OK, I must admit that sometimes I am a sports marketing snob. I’m sorry, but it’s true. I just don’t believe that very many people fully understand what sports marketing is all about. Sports marketing is not just about athlete endorsements, big logos on signs, or using tickets to entertain clients. Although they are each aspects of sports marketing, in and of themselves, they do not capture the power of what sports marketing is meant to accomplish.
Sports marketing is an opportunity for brands to separate themselves from their competitors and to help engage and interact with their consumers. Sports marketing is a mechanism, that if used properly, should enhance a company’s relationship with its consumers, and persuade them to do more business with that company.
It’s pretty simple stuff, yet brands, teams, athletes and organizations quite often do not properly activate their initiatives and sponsorships. This primarily occurs because the people who are selling, fulfilling and implementing programs and initiatives lose site of the true purpose of sports marketing: to help people create new business opportunities. As a result, many sponsorships fall short of their potential and thus do not have the desired results for all parties involved.
Below, in the fiery depths of this post, please find what I believe are the Seven Deadly Sins of Sports Marketing.
Greed – When teams and agents view sponsorships and/or endorsements as a transactional deal rather than a relationship-oriented deal designed to build relationships with customers. They only care about their sales revenue goals, and gorge the brands with high-priced one-off deals that have no chance for success.
Gluttony – When the quantity of deals is more important than the quality. For example, instead of being satisfied with the “official bank,” “official car” and “official beer,” teams opt to create more of these types of deals, and erode both their brands and the value of their key partnerships by creating the “official dry-cleaner” or “official bowling alley.” How is there any value in the logo or “official” status when teams stoop to this level of deal making?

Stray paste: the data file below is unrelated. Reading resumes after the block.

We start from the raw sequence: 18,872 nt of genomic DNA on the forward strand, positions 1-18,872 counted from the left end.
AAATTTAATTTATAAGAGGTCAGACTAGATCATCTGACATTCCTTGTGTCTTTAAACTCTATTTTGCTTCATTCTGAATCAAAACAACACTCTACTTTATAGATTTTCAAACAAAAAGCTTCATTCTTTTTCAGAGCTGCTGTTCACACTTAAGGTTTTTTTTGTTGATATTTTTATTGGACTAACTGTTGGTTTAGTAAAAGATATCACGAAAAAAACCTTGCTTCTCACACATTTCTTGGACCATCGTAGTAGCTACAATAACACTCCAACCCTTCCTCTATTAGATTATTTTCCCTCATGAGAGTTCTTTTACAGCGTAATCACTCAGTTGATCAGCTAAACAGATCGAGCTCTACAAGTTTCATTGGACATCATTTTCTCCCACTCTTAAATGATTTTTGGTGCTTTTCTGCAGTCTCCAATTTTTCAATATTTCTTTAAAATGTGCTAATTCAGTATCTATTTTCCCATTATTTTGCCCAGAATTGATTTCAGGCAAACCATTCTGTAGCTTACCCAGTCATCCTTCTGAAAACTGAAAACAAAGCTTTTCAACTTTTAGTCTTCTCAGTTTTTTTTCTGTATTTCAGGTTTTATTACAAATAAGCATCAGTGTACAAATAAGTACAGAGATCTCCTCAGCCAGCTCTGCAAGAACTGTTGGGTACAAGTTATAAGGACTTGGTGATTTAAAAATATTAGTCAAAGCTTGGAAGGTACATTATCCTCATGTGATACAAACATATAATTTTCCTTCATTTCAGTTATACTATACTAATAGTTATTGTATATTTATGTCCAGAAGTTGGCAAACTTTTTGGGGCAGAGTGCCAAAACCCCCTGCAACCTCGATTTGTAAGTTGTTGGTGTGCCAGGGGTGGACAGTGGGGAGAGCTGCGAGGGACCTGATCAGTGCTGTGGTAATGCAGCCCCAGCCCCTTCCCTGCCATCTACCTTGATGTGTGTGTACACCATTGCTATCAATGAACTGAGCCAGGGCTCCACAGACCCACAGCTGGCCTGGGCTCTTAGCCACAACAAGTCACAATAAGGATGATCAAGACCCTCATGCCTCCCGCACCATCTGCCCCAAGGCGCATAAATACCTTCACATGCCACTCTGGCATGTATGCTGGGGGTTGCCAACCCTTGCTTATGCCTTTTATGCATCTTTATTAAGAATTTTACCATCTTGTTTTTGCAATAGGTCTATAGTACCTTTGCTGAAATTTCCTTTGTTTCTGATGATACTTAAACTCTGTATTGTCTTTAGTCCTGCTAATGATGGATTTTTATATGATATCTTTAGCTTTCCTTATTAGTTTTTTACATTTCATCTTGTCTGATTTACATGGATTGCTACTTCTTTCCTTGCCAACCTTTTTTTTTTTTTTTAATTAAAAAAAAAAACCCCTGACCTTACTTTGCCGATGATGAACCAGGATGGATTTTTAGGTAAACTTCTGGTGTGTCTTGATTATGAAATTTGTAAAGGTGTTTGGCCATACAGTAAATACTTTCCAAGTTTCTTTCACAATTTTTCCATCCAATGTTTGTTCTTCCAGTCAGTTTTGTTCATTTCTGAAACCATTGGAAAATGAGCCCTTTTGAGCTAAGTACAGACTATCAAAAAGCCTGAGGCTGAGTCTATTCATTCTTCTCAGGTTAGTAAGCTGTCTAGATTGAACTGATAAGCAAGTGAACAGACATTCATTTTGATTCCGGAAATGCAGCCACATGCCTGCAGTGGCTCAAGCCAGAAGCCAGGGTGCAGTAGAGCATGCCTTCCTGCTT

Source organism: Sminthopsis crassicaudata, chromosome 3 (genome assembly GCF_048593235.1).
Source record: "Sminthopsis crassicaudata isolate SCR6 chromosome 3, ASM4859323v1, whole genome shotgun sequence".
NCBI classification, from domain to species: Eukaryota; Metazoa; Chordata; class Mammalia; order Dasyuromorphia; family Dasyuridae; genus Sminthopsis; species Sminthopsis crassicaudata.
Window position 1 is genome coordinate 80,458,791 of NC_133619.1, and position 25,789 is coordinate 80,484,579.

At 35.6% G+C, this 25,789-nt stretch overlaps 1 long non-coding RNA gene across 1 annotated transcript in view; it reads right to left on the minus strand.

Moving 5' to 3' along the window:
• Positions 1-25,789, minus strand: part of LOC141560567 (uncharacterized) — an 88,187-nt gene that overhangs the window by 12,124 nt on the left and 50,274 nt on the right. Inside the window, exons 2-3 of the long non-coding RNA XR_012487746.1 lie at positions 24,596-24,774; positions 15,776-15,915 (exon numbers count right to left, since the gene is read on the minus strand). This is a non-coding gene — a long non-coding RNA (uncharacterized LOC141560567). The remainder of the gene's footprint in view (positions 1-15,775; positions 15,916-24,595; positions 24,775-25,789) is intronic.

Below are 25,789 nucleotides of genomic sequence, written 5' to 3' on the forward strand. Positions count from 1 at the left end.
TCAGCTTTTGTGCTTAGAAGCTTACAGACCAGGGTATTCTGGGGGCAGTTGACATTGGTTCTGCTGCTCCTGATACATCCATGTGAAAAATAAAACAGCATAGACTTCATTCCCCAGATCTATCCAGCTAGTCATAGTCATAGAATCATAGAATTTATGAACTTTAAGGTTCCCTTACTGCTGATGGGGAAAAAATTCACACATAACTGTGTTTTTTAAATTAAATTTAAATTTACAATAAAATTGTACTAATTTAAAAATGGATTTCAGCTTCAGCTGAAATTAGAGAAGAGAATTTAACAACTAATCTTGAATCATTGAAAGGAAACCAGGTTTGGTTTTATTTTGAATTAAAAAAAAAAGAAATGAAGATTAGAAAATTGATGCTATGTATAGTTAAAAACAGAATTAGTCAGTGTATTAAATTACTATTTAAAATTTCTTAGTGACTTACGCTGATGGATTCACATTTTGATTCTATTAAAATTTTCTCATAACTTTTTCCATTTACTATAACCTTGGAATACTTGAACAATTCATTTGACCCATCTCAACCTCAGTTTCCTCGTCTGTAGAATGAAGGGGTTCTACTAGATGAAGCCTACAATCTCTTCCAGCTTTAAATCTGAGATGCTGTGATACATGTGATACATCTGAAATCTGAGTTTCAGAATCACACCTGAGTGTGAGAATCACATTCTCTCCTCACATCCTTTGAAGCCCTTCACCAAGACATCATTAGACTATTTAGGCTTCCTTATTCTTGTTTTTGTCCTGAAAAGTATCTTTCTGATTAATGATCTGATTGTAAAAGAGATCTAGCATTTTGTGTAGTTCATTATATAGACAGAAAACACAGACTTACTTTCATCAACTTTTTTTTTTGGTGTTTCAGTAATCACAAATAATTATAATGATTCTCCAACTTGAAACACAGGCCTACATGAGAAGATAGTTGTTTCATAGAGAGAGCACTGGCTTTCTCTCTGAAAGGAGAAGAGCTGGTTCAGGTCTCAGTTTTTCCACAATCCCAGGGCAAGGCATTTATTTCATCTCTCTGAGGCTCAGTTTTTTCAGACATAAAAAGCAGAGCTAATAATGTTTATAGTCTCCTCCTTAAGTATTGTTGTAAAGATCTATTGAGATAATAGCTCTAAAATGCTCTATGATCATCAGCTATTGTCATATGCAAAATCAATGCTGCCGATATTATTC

Envy – When other leagues and teams have deals with certain brands that your team or league does not, and you then focus all of your attention on obtaining that brand or category to the detriment of obtaining better suited business partners. People lose sight of the fact that just because a brand fits with one entity doesn’t mean that the brand is a right fit for every entity.
Sloth – When a brand lets the sponsorship lie dormant after it is purchased, and doesn’t activate the assets they acquired in the deal. Expecting the sponsorship to come alive solely due to its existence rather than through creative and pertinent activation is a major blunder. Furthermore, when this happens, the team also remains idle and doesn’t attempt to assist the partner to create an effective sponsorship.
Pride – When a brand just slaps its name on a venue because it wants to be seen as bigger than they are, without any thought as to whether or not the sponsorship suits them and their needs. Throwing names on buildings without a complete strategy is a recipe for failure, and could influence other better suited naming-rights candidates to negatively view the same opportunity.
Lust – When a brand wants to partner with a team or athlete so badly that they become totally fixated with the notion and toss all logic aside. They then proceed to do whatever it takes to obtain a deal with the team or athlete with total disregard to business sense and with no forethought about potential negative consequences.
Wrath – When an agency erects road blocks to prevent a team from doing business with a brand because the team began the process directly with the brand. Especially when the package makes sense for the brand, yet the agency still uses its influence to stop the deal from happening.
Sports marketing can be a great tool to separate your brand from the competition. But there must always be an all-encompassing strategy to ensure that it is an effective mechanism for the brand and not just an empty attempt to get into the game. Sports marketing should not be treated as a transactional business. It is each party’s responsibility – teams, leagues, agents, athletes, agencies and brands alike – to enter into sports marketing initiatives for the right reasons. If that happens, everyone will be satisfied, leading to long-term, mutually beneficial relationships.
Thanks to my pal, Lenny, for suggesting that I write the Seven Deadly Sins of Sports Marketing (while chatting over a bottle of the wine, 7 Deadly Zins).